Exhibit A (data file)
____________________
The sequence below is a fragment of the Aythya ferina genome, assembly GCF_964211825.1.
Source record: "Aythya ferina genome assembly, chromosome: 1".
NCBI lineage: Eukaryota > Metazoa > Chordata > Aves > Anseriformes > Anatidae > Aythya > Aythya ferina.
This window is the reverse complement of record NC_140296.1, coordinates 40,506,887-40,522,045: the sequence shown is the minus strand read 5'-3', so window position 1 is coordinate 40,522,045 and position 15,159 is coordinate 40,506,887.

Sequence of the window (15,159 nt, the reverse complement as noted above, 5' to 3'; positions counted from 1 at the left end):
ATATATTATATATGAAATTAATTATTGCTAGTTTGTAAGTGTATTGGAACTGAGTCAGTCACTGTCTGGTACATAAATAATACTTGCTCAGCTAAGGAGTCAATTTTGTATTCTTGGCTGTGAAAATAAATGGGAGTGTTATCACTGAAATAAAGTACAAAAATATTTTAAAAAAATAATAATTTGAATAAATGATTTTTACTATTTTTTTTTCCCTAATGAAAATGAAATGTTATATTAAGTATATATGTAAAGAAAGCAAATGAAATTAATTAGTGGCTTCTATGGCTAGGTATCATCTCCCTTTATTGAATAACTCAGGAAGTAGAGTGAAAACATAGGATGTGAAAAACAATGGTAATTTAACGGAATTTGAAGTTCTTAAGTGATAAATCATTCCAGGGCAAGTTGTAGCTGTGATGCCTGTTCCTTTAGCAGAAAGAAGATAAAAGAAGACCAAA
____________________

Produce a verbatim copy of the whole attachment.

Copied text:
The sequence below is a fragment of the Aythya ferina genome, assembly GCF_964211825.1.
Source record: "Aythya ferina genome assembly, chromosome: 1".
NCBI lineage: Eukaryota > Metazoa > Chordata > Aves > Anseriformes > Anatidae > Aythya > Aythya ferina.
This window is the reverse complement of record NC_140296.1, coordinates 40,506,887-40,522,045: the sequence shown is the minus strand read 5'-3', so window position 1 is coordinate 40,522,045 and position 15,159 is coordinate 40,506,887.

Sequence of the window (15,159 nt, the reverse complement as noted above, 5' to 3'; positions counted from 1 at the left end):
ATATATTATATATGAAATTAATTATTGCTAGTTTGTAAGTGTATTGGAACTGAGTCAGTCACTGTCTGGTACATAAATAATACTTGCTCAGCTAAGGAGTCAATTTTGTATTCTTGGCTGTGAAAATAAATGGGAGTGTTATCACTGAAATAAAGTACAAAAATATTTTAAAAAAATAATAATTTGAATAAATGATTTTTACTATTTTTTTTTCCCTAATGAAAATGAAATGTTATATTAAGTATATATGTAAAGAAAGCAAATGAAATTAATTAGTGGCTTCTATGGCTAGGTATCATCTCCCTTTATTGAATAACTCAGGAAGTAGAGTGAAAACATAGGATGTGAAAAACAATGGTAATTTAACGGAATTTGAAGTTCTTAAGTGATAAATCATTCCAGGGCAAGTTGTAGCTGTGATGCCTGTTCCTTTAGCAGAAAGAAGATAAAAGAAGACCAAA